In 1922, a donation from Mrs JF Walker of Clarendon at Gretna funded the building of Clarendon Children's Home on the New Town site of the Home of Mercy, a rescue and maternity home that also took in babies. The purpose of the new Home was to accommodate up to 50 children three years and older who the Committee considered too old to remain in the Home of Mercy. The children attended the local school and took part in other community activities such as Brownies or Girl Guides and singing in the St John's Church choir.
A committee from the Anglican Diocese of Tasmania ran Clarendon and the Home of Mercy jointly.
In 1941, following a bequest from Elizabeth Rose, a new wing opened, comprising bathrooms, dressing rooms, and a large dormitory. At the same time, the Home was completely renovated with new paintwork, curtains, wash basins, and beds.
In 1945, the Clarendon Committee purchased Mount Royal, a guest house with 35 rooms set on 20 acres that overlooked Kingston Beach.The children moved there in September and the Bishop blessed it on 5 October 1945. The Home took in girls aged three to 16 and boys from three to 6, the age when they transferred to Roland Boys' Home in Sheffield.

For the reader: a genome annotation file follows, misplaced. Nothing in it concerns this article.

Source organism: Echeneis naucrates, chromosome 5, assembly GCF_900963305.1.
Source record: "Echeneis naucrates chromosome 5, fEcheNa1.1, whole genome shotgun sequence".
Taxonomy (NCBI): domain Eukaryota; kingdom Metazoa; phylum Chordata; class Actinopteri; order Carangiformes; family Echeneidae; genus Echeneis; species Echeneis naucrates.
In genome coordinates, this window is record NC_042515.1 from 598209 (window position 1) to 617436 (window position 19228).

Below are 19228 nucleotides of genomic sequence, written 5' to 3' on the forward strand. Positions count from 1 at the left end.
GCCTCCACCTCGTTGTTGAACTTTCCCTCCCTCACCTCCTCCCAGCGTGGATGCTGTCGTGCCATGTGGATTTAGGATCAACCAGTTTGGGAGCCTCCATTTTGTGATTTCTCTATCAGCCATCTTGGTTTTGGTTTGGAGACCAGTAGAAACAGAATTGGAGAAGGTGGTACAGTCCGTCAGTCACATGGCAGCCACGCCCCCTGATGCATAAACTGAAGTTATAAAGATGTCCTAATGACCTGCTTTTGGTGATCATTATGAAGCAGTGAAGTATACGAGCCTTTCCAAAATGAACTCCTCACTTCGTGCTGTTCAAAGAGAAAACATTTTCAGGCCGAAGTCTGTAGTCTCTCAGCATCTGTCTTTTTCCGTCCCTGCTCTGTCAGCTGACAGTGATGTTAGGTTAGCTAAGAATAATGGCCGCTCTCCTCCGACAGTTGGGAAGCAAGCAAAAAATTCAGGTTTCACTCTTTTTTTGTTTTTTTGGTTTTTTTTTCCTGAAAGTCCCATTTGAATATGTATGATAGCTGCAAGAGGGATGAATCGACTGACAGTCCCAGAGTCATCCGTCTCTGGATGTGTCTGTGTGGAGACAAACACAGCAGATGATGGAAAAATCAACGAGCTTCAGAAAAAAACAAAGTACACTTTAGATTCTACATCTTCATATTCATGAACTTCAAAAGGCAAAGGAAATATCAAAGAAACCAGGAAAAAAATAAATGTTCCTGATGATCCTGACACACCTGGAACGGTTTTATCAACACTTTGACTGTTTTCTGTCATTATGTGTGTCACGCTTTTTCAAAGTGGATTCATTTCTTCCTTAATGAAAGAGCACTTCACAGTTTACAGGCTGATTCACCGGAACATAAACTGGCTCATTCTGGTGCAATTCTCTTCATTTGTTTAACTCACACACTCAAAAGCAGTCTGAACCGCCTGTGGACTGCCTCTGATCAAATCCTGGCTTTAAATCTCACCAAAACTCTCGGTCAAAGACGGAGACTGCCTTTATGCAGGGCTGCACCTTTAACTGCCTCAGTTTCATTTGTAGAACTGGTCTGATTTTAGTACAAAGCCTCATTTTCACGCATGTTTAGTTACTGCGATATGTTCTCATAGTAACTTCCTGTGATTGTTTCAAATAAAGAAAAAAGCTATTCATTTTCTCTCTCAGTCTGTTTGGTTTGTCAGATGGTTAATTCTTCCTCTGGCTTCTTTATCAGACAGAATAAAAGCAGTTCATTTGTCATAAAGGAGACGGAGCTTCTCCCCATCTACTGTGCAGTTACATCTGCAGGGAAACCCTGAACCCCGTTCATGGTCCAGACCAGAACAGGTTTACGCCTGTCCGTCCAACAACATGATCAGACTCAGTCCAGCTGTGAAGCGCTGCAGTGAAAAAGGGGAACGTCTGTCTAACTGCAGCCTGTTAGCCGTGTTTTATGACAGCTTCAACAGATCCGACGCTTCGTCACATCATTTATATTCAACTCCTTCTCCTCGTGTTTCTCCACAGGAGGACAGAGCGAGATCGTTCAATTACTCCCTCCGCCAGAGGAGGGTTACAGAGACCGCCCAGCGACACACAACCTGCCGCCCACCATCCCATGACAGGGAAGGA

After the move, the youngest children attended kindergarden in Kingston while those aged between six and 11 went to Kingston or Albuera Street Primary Schools.
In 1948, work began on a cottage known as St Nicholas on the grounds of Mount Royal. It opened in 1953. The cottage was partially funded by the sale of the Home of Mercy in New Town. On 9 November 1958, the Home of Mercy Cottage for babies and toddlers opened. After that the Home was often referred to as the Clarendon Children's Home and Home of Mercy. Later the Cottage took babies rather than toddlers.